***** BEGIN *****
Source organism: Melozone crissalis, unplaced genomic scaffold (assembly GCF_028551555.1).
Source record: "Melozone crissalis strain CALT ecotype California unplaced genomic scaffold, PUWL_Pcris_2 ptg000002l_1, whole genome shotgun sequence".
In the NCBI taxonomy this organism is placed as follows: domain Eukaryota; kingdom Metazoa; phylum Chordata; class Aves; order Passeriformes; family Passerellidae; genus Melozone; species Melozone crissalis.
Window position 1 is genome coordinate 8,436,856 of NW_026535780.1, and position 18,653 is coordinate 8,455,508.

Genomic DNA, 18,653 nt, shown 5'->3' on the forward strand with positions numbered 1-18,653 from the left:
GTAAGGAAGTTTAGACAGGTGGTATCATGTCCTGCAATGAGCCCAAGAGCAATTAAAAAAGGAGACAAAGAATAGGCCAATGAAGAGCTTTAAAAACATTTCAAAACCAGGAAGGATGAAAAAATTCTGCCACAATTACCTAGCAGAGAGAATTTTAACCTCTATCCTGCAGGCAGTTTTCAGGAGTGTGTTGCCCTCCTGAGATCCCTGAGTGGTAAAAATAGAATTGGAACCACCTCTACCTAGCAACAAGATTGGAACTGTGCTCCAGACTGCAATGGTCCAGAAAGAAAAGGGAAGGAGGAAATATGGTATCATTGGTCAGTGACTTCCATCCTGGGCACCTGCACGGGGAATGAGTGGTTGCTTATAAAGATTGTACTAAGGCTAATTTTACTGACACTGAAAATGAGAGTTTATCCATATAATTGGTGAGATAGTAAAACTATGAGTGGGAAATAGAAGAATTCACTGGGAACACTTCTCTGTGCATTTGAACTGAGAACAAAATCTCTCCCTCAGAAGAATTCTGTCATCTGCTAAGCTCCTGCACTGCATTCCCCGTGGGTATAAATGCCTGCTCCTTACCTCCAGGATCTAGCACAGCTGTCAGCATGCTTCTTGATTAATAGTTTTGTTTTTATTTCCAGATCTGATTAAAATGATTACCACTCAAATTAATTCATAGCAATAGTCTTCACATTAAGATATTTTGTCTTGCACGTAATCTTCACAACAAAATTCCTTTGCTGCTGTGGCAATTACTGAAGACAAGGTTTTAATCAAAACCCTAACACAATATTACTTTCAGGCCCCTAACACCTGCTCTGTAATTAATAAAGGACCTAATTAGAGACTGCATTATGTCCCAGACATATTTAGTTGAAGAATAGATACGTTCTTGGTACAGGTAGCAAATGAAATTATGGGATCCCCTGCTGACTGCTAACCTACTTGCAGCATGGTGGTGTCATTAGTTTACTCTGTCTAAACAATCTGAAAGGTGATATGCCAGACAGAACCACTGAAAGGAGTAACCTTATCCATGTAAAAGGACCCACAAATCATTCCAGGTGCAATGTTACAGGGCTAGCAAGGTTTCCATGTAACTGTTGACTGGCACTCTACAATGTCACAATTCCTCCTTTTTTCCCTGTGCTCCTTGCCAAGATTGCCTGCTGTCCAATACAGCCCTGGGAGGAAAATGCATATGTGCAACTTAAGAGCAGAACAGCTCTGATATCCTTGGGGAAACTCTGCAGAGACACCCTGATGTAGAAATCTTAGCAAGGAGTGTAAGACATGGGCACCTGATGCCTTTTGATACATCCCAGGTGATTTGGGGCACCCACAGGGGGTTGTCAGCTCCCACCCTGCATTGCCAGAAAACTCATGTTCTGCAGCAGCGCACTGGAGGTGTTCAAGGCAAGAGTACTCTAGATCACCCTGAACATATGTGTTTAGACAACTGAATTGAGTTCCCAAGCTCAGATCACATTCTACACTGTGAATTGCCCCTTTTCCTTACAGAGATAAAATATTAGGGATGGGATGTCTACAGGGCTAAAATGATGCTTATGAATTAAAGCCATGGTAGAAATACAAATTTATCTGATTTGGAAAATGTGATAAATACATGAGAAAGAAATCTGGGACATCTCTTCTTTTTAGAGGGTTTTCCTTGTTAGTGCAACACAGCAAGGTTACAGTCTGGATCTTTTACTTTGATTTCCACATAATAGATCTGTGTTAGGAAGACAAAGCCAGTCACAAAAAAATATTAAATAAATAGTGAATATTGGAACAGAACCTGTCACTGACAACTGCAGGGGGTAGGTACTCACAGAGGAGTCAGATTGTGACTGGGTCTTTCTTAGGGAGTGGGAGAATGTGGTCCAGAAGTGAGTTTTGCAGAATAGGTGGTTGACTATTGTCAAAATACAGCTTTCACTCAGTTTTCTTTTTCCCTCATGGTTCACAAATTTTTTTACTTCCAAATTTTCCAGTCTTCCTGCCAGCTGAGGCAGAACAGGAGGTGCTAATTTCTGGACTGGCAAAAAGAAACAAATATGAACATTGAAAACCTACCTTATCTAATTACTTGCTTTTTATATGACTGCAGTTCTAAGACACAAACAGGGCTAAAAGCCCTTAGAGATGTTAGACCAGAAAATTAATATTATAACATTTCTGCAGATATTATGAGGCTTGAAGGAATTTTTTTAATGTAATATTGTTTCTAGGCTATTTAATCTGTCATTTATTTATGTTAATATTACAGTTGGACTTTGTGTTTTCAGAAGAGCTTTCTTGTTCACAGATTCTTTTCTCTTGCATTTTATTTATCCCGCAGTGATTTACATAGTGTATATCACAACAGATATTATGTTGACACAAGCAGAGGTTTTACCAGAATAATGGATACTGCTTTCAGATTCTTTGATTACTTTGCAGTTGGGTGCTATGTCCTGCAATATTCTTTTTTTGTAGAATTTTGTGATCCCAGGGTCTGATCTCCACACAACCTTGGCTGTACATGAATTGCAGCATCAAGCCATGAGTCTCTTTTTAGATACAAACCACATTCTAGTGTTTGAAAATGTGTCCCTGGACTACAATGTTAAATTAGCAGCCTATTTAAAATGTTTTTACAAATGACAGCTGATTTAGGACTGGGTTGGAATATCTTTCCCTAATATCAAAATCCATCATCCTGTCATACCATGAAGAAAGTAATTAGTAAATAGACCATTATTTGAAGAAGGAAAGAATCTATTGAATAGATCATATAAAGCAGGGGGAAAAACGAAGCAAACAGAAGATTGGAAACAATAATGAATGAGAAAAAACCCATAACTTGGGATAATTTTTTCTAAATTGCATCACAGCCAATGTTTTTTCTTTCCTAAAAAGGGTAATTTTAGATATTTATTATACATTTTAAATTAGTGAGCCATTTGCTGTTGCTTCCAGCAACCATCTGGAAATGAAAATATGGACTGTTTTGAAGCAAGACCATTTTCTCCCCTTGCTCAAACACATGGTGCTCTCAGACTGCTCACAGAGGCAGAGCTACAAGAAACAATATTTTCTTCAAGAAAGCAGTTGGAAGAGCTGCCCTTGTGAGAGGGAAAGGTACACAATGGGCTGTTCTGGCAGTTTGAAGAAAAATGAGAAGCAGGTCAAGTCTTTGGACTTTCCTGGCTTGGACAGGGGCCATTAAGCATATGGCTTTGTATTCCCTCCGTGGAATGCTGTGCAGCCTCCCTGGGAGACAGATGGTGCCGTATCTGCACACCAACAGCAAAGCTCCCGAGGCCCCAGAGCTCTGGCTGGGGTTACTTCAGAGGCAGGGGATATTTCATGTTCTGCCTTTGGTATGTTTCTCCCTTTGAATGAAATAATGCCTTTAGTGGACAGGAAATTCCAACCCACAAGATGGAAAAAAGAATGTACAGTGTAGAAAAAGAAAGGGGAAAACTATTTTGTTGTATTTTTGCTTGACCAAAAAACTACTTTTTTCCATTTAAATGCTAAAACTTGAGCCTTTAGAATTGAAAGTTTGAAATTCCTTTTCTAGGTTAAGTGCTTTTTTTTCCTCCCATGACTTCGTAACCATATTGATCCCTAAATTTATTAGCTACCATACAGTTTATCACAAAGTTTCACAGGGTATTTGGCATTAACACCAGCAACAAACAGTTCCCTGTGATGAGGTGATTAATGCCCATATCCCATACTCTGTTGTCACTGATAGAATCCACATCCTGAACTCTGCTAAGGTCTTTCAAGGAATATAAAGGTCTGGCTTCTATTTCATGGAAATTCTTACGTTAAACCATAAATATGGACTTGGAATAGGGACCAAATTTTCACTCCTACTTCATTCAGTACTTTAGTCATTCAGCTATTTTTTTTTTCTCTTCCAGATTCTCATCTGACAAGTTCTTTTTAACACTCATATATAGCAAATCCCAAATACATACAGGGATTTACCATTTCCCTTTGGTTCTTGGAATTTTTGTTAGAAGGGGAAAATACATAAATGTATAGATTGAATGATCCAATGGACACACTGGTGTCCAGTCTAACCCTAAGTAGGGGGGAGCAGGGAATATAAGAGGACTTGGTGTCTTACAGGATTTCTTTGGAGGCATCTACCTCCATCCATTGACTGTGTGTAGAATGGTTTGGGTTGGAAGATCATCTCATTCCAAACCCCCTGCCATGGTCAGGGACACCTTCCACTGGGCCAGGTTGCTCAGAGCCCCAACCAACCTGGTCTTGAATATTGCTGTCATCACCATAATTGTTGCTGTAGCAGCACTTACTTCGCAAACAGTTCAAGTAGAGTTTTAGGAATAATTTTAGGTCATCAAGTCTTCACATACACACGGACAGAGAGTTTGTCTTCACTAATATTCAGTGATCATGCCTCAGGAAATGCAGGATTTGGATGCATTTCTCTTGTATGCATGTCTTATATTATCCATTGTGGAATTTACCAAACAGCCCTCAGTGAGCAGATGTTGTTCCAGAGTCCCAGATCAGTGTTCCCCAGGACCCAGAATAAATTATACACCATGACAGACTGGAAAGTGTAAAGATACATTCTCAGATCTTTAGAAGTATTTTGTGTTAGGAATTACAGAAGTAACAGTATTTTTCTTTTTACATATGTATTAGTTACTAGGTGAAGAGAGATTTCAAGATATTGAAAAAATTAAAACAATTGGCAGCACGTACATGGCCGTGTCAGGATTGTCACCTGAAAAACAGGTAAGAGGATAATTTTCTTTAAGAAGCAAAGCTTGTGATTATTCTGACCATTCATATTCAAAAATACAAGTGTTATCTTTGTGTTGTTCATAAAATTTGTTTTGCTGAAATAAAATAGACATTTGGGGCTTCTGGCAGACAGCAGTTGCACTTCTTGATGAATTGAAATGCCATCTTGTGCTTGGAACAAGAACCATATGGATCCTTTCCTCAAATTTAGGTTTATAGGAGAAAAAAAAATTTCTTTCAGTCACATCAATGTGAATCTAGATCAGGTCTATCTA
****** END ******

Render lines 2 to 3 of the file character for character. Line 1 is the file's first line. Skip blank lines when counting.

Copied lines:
Source record: "Melozone crissalis strain CALT ecotype California unplaced genomic scaffold, PUWL_Pcris_2 ptg000002l_1, whole genome shotgun sequence".
In the NCBI taxonomy this organism is placed as follows: domain Eukaryota; kingdom Metazoa; phylum Chordata; class Aves; order Passeriformes; family Passerellidae; genus Melozone; species Melozone crissalis.